Most importantly, the rotation sans-McGary has begun to take shape. Once again, the starters were Walton-LeVert-Stauskas-Robinson-Horford; Irvin was the first man off the bench when Robinson picked up an early foul. Albrecht and Morgan were the next two off the bench, coming in after the first media timeout. Nobody else saw the floor until Bielfeldt came in with just over four minutes remaining, quickly followed by the four walk-ons—if Bielfeldt is holding on to a spot in the rotation, it's by a thread.
It's early and Michigan hasn't played a team capable of posing a real threat; so far, however, it looks like the team's two hyped-up lottery picks may be the #3 and #4 offensive options, and that's quite a remarkable development.
|WHAT||South Carolina State at Michigan|
|WHERE||Crisler Center, Ann Arbor, Michigan|
|WHEN||7 pm Eastern, Tuesday|
|LINE||Michigan –28 (Kenpom)|
|TV||BTDN/MGoBlue (subscription required)|
Right: This "paws-a-tively charming" plush Bulldog mascot is available for the low, low price of $24.00!
South Carolina State went 6-24 (2-14 MEAC) last year with wins over Claflin, Webber*, NJIT**, Jacksonville, North Carolina A&T, and Delaware State. Just one SCSU player finished the season with an offensive rating above 100: 6'11" preseason All-MEAC center Matthew Hezekiah, the one player who can give Michigan anything resembling a matchup problem.
Thus far this year, the Bulldogs lost by 16 on the road to #214 Marshall and required overtime to defeat NAIA St. Andrews Presbyterian by four points. SCSU is currently ranked #340 on KenPom out of 351 teams, 16 spots worse than season-opening (and Division I debuting) opponent UMass Lowell.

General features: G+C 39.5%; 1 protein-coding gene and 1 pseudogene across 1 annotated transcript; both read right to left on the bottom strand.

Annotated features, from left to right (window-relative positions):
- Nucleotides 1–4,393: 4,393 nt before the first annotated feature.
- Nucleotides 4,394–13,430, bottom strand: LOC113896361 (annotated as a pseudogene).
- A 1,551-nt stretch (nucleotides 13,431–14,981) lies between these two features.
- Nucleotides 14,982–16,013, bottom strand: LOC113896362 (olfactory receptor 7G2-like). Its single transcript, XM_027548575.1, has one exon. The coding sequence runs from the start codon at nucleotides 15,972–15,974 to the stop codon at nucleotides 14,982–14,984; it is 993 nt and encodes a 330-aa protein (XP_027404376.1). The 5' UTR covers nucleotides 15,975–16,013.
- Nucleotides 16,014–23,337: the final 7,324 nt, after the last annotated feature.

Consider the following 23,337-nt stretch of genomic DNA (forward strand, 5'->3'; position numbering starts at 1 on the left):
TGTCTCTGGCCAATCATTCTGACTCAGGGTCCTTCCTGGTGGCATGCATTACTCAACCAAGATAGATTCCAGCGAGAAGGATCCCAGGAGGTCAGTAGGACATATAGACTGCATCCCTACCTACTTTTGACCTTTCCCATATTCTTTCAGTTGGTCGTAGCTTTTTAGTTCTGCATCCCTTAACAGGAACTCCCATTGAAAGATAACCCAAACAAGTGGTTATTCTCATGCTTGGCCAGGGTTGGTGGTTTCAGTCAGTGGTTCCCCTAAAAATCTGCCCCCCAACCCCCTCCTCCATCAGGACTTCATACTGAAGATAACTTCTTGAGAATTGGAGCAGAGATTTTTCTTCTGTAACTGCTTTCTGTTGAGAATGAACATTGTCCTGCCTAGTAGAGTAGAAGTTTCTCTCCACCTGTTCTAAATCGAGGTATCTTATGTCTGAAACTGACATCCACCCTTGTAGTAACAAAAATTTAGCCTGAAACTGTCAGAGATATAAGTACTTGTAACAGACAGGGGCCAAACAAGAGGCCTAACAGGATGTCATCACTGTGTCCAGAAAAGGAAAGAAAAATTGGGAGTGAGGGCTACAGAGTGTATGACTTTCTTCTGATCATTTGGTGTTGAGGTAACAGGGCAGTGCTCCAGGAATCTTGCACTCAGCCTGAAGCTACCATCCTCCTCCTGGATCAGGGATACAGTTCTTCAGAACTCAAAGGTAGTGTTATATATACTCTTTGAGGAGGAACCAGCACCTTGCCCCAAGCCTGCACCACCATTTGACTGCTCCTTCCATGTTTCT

THE THINGS I'D LIKE TO SEE
Finish, big man. Jon Horford hauled in five offensive rebounds against UMass Lowell; while that part was good, his finishing was not, as he went 2-8 from the field, most of those simple putbacks. Everyone has their off-nights, and Horford did hit a nice fallaway jumper; it'd be encouraging if he'd connect more often around the basket, though, and Hezekiah will provide a decent test for him.
Start settling on a rotation. Michigan was tied at the half against Lowell in large part due to some lineup experimentation by John Beilein that didn't work out too well. At this point, I think it's safe to phase out the two bigs stuff until Mitch McGary is healthy—even then, I have my questions about its potential efficacy. Normally I'd say it's early in the season to start cutting down on the rotation, but a trip to Iowa State looms on Sunday. Even in the case of a blowout, I'd like to see Michigan start settling into a groove with their substitution patterns.
Establish the pick-and-roll early. The other big factors in Michigan's early struggles during the opener were a lack of proper spacing and poor execution on the pick-and-roll. They got it going in the second half, especially with LeVert and Stauskas handling the ball; I'd still like to see it more—guarding 6'6" guys who can handle the rock, finish at the rim, and shoot from deep is pretty difficult when they're properly utilizing picks.
Keep using GRIII as a post threat. Glenn Robinson III posted up a few times against Lowell, something we didn't see at all from him last year; while he didn't get field goals out of these, he got to the free-throw line multiple times. With his added bulk and athletic mismatch against just about anyone who's going to guard him, it's worth testing out if he's got enough of a back-to-the-basket game to at least take advantage when he's being guarded by smaller players.
THE SECTION WHERE I PREDICT THE SAME THING KENPOM DOES
Michigan by 28
UMHoops preview with more info on the Bulldogs. Mitch McGary progressing, doing more in practice, "looks very good," and... still no timetable for his return. (Despite that last bit, that's pretty encouraging.)
According to U-M Media Relations, the captains this year are Jon Horford, Jordan Morgan, and Glenn Robinson III. It's just the ninth time in program history that they've had three or more captains, and Robinson is only the fourth sophomore to earn the distinction.
In another release, the department announced that Robinson and McGary are two of the 50 players on the preseason Wooden Award watch list.
*I'm going to assume they played a 40-year-old Chris Webber five-on-one and still gave up 66 points. Please don't correct me on this.
**NJIT avenged this defeat just six days later in a rare non-conference home-and-home and won on aggregate.